June 16, 2024

The X-linked neuromuscular disorder Duchenne muscular dystrophy (DMD), which historically has been diagnosed in boys between the ages of 3 and 6 years, has become an important candidate for newborn screening.

“Early diagnosis of DMD is critical,” said Stephen Chrzanowski, MD, PhD, of Boston Children’s Hospital.

“As a rare disease, families unfortunately often face a tortuous and confusing diagnostic odyssey to identify DMD, long after injury and damage has occurred to muscle, or siblings may have also been born with DMD,” Chrzanowski pointed out. “Additionally, mothers who are carriers for DMD may also be affected, requiring their own monitoring and care.”

Despite improved screening diagnostic techniques and new treatment options, DMD is rarely screened for at birth, Chrzanowski noted.

The creatine kinase-MM (CK-MM)–specific assay has been approved by the FDA, and DMD should be considered for the Recommended Uniform Screening Panel (RUSP) for newborn screening, he added.

DMD has a prevalence of less than 10 cases per 100,000 males. It is very rare in girls, occurring in less than one case per 1 million females.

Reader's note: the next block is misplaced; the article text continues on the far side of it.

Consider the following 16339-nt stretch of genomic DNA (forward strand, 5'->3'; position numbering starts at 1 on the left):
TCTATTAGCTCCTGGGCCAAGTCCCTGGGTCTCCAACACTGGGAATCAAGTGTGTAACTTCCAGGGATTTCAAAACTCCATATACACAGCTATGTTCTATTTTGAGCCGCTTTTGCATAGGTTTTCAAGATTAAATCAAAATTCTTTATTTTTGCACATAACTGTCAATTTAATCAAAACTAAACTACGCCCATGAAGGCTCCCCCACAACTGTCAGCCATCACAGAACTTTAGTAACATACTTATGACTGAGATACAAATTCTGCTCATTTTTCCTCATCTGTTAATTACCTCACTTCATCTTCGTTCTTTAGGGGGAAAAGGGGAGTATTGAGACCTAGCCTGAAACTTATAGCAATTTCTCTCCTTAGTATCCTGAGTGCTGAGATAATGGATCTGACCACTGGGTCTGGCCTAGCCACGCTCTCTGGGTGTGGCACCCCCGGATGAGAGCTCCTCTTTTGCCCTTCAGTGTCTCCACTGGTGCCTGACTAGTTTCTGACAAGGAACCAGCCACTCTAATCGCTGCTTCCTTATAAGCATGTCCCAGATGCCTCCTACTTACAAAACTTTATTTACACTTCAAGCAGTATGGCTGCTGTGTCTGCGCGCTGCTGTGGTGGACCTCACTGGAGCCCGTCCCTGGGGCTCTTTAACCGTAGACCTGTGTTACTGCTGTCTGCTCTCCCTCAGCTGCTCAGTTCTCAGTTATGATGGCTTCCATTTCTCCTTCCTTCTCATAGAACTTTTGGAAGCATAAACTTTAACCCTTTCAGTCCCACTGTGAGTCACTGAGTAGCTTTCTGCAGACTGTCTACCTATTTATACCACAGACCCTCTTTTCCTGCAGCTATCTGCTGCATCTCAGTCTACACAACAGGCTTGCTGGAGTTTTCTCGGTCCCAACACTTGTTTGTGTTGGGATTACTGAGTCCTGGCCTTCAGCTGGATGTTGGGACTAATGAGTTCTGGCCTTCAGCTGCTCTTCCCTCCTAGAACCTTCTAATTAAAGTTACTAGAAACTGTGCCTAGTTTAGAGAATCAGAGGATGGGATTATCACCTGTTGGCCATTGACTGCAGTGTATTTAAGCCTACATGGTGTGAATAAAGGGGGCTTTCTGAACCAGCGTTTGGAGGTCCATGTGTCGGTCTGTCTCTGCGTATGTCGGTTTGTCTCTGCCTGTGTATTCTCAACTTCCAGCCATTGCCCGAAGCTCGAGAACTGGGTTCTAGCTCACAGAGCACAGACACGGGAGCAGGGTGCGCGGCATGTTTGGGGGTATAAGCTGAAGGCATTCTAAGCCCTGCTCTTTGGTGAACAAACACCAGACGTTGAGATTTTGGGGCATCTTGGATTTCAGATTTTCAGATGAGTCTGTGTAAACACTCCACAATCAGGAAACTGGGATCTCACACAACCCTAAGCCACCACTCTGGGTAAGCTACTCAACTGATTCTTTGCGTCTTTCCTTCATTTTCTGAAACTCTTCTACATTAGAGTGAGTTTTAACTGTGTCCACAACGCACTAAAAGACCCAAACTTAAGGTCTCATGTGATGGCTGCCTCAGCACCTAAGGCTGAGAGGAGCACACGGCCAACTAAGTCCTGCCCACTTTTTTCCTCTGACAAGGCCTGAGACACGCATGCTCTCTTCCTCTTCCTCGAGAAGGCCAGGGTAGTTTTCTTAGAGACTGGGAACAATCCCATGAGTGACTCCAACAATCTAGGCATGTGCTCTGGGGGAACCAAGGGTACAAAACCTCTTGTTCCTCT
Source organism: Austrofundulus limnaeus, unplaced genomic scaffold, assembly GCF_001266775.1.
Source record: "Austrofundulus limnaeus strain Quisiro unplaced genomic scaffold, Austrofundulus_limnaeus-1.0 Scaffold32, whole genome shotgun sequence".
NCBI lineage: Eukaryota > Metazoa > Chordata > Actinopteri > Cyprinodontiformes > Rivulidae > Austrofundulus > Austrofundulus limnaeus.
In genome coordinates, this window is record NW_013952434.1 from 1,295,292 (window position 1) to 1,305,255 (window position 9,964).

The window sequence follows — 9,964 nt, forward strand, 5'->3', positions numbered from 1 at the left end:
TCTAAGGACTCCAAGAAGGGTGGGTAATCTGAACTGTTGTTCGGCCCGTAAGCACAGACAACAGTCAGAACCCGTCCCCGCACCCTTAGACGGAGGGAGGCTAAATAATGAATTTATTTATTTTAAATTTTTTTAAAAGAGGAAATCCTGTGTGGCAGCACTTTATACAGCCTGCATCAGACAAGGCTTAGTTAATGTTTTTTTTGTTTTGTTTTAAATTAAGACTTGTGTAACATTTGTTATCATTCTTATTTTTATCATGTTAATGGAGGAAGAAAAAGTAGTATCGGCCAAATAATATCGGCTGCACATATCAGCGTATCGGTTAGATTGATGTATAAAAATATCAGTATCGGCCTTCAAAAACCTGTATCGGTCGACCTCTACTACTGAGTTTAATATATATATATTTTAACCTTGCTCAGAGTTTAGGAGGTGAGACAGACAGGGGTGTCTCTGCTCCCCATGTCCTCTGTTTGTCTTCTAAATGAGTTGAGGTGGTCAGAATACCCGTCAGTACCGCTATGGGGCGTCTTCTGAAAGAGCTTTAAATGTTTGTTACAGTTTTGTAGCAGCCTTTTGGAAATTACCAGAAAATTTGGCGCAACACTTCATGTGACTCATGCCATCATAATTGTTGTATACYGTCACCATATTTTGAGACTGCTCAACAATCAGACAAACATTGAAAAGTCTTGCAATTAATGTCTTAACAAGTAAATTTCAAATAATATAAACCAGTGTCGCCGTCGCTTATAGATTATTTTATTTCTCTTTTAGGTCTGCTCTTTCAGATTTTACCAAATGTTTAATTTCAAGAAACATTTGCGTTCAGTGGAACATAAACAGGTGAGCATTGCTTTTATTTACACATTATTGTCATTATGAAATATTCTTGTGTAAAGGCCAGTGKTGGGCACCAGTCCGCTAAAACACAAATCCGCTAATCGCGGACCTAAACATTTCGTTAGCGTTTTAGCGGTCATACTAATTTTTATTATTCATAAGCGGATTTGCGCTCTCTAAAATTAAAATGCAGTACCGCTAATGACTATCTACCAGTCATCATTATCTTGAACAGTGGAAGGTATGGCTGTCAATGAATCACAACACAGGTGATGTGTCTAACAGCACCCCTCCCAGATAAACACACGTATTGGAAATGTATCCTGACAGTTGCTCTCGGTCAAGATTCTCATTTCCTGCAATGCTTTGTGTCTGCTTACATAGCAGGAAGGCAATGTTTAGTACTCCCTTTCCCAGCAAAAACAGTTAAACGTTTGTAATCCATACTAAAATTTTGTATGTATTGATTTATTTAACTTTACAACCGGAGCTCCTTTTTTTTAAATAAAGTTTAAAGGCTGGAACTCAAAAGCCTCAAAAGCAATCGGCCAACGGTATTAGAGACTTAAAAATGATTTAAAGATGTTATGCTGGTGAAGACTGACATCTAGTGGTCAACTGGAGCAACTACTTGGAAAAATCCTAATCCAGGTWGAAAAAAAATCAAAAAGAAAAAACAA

DMD is caused by variants of the DMD gene located on the X chromosome; mutations in the gene prevent the production of dystrophin.

“With the concurrence of novel therapies and FDA-approved screening techniques, we are at an opportune time to recommend and implement newborn screening for DMD on a national level,” Chrzanowski said.

New DMD Treatments

Since 2016, four exon-skipping antisense oligonucleotides received accelerated FDA approval, based on the surrogate endpoint of increased dystrophin production: eteplirsen (Exondys 51), viltolarsen (Viltepso), golodirsen (Vyondys 53), and casimersen (Amondys 45).

A novel corticosteroid vamorolone (Agamree) was approved in 2023, and the histone deacetylase (HDAC) inhibitor givinostat (Duvyzat) was approved in 2024. The first gene therapy, delandistrogene moxeparvovec (Elevidys), received accelerated approval in 2023, and another gene therapy, fordadistrogene movaparvovec (PF-06939926), is being evaluated in a phase III clinical trial.

The four exon-skipping drugs are “collectively applicable to approximately 30% of the DMD population owing to their variant-specific mechanisms of action,” Chrzanowski and co-authors wrote in a JAMA Neurology viewpoint article.

“Intuitively, earlier treatment and diagnosis may lead to improved long-term outcomes, though a paucity of data to support this exists, as we have not had the opportunity to perform newborn screening until recently,” Chrzanowski said.

Newborn Screening Panels

The RUSP is a list of disorders that HHS recommends for states to screen as part of their universal newborn screening programs. A condition must be nominated, then reviewed by the advisory committee on Heritable Disorders in Newborns and Children. DMD was nominated for the RUSP in 2023.

The RUSP provides recommendations for implementation but specifics, including cut-offs, may vary by state, Chrzanowski pointed out.